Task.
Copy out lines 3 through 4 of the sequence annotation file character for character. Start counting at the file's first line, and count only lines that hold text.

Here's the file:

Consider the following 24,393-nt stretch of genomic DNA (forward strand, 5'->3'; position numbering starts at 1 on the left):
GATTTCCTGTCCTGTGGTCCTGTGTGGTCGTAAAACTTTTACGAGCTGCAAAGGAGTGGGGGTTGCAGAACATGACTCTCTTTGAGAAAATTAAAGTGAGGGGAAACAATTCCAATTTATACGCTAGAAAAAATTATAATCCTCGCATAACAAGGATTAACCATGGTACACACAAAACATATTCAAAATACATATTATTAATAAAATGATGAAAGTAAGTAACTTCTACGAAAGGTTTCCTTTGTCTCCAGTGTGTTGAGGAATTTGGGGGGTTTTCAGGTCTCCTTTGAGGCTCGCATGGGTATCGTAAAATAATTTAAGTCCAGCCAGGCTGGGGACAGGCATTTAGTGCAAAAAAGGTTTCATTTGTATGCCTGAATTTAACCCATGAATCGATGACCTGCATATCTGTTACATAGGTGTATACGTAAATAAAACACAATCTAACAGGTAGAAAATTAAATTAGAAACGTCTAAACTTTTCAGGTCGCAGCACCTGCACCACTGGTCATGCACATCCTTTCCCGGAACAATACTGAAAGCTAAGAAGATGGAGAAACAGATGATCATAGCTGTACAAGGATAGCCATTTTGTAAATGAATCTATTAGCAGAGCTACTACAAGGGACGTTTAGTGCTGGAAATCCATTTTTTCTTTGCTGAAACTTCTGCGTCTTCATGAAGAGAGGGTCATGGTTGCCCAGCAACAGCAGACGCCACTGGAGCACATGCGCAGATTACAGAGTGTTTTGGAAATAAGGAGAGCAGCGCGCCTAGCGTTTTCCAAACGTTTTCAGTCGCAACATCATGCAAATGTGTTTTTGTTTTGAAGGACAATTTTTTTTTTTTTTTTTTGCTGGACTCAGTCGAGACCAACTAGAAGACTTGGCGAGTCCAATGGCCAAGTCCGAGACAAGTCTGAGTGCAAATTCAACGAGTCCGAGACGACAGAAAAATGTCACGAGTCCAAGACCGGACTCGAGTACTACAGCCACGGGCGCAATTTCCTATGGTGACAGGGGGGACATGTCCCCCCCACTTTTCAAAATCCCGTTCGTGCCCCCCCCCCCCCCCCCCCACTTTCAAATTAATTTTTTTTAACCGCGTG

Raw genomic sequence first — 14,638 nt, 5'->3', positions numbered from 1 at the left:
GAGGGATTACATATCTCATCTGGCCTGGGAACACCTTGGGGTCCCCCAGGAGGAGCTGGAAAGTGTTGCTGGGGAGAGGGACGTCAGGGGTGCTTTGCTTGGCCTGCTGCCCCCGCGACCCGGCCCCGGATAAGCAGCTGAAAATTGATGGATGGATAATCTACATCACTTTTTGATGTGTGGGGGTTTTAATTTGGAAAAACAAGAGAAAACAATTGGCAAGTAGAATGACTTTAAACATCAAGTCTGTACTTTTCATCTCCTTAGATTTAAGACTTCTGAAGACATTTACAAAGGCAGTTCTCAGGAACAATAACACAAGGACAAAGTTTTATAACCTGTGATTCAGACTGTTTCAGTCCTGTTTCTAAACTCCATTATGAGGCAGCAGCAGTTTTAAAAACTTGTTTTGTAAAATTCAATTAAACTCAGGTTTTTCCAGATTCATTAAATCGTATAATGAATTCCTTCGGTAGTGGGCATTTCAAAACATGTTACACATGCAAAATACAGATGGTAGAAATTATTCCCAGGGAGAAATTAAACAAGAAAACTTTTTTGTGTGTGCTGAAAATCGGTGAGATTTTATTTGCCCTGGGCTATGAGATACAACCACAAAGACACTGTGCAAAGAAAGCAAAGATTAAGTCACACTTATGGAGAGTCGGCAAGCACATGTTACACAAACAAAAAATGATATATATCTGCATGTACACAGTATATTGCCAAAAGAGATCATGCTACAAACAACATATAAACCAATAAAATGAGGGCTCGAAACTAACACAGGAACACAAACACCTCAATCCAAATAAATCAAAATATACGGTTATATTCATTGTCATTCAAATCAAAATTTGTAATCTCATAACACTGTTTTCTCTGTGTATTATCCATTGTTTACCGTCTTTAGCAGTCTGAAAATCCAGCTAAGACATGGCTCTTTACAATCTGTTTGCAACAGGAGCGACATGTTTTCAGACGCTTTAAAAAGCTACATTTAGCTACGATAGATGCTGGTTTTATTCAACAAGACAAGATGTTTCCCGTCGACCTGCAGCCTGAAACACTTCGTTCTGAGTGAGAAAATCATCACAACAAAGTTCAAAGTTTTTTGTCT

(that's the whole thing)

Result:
Raw genomic sequence first — 14,638 nt, 5'->3', positions numbered from 1 at the left:
GAGGGATTACATATCTCATCTGGCCTGGGAACACCTTGGGGTCCCCCAGGAGGAGCTGGAAAGTGTTGCTGGGGAGAGGGACGTCAGGGGTGCTTTGCTTGGCCTGCTGCCCCCGCGACCCGGCCCCGGATAAGCAGCTGAAAATTGATGGATGGATAATCTACATCACTTTTTGATGTGTGGGGGTTTTAATTTGGAAAAACAAGAGAAAACAATTGGCAAGTAGAATGACTTTAAACATCAAGTCTGTACTTTTCATCTCCTTAGATTTAAGACTTCTGAAGACATTTACAAAGGCAGTTCTCAGGAACAATAACACAAGGACAAAGTTTTATAACCTGTGATTCAGACTGTTTCAGTCCTGTTTCTAAACTCCATTATGAGGCAGCAGCAGTTTTAAAAACTTGTTTTGTAAAATTCAATTAAACTCAGGTTTTTCCAGATTCATTAAATCGTATAATGAATTCCTTCGGTAGTGGGCATTTCAAAACATGTTACACATGCAAAATACAGATGGTAGAAATTATTCCCAGGGAGAAATTAAACAAGAAAACTTTTTTGTGTGTGCTGAAAATCGGTGAGATTTTATTTGCCCTGGGCTATGAGATACAACCACAAAGACACTGTGCAAAGAAAGCAAAGATTAAGTCACACTTATGGAGAGTCGGCAAGCACATGTTACACAAACAAAAAATGATATATATCTGCATGTACACAGTATATTGCCAAAAGAGATCATGCTACAAACAACATATAAACCAATAAAATGAGGGCTCGAAACTAACACAGGAACACAAACACCTCAATCCAAATAAATCAAAATATACGGTTATATTCATTGTCATTCAAATCAAAATTTGTAATCTCATAACACTGTTTTCTCTGTGTATTATCCATTGTTTACCGTCTTTAGCAGTCTGAAAATCCAGCTAAGACATGGCTCTTTACAATCTGTTTGCAACAGGAGCGACATGTTTTCAGACGCTTTAAAAAGCTACATTTAGCTACGATAGATGCTGGTTTTATTCAACAAGACAAGATGTTTCCCGTCGACCTGCAGCCTGAAACACTTCGTTCTGAGTGAGAAAATCATCACAACAAAGTTCAAAGTTTTTTGTCT